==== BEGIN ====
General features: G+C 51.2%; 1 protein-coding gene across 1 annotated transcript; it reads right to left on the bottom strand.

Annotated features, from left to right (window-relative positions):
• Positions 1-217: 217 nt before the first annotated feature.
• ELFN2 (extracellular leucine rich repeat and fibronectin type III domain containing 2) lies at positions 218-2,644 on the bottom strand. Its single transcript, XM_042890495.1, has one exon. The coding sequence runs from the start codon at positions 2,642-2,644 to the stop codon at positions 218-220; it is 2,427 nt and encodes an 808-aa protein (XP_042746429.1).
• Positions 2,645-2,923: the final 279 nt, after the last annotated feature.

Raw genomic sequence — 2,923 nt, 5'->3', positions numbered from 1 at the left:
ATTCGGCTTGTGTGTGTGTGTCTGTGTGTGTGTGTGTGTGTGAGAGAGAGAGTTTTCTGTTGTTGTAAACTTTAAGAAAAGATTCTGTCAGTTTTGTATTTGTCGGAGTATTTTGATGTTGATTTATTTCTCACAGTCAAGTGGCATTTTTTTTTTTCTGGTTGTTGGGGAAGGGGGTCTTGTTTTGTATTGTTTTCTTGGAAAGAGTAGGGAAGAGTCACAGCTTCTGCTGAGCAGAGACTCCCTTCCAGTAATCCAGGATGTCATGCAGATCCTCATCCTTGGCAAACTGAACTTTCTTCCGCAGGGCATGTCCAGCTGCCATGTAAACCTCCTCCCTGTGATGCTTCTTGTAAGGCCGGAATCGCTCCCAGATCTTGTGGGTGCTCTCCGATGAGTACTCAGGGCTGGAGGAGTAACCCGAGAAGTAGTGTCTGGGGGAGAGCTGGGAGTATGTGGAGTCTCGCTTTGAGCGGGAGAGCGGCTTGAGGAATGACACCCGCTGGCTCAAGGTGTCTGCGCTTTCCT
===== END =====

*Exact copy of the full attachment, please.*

General features: G+C 51.2%; 1 protein-coding gene across 1 annotated transcript; it reads right to left on the bottom strand.

Annotated features, from left to right (window-relative positions):
• Positions 1-217: 217 nt before the first annotated feature.
• ELFN2 (extracellular leucine rich repeat and fibronectin type III domain containing 2) lies at positions 218-2,644 on the bottom strand. Its single transcript, XM_042890495.1, has one exon. The coding sequence runs from the start codon at positions 2,642-2,644 to the stop codon at positions 218-220; it is 2,427 nt and encodes an 808-aa protein (XP_042746429.1).
• Positions 2,645-2,923: the final 279 nt, after the last annotated feature.

Raw genomic sequence — 2,923 nt, 5'->3', positions numbered from 1 at the left:
ATTCGGCTTGTGTGTGTGTGTCTGTGTGTGTGTGTGTGTGTGAGAGAGAGAGTTTTCTGTTGTTGTAAACTTTAAGAAAAGATTCTGTCAGTTTTGTATTTGTCGGAGTATTTTGATGTTGATTTATTTCTCACAGTCAAGTGGCATTTTTTTTTTTCTGGTTGTTGGGGAAGGGGGTCTTGTTTTGTATTGTTTTCTTGGAAAGAGTAGGGAAGAGTCACAGCTTCTGCTGAGCAGAGACTCCCTTCCAGTAATCCAGGATGTCATGCAGATCCTCATCCTTGGCAAACTGAACTTTCTTCCGCAGGGCATGTCCAGCTGCCATGTAAACCTCCTCCCTGTGATGCTTCTTGTAAGGCCGGAATCGCTCCCAGATCTTGTGGGTGCTCTCCGATGAGTACTCAGGGCTGGAGGAGTAACCCGAGAAGTAGTGTCTGGGGGAGAGCTGGGAGTATGTGGAGTCTCGCTTTGAGCGGGAGAGCGGCTTGAGGAATGACACCCGCTGGCTCAAGGTGTCTGCGCTTTCCT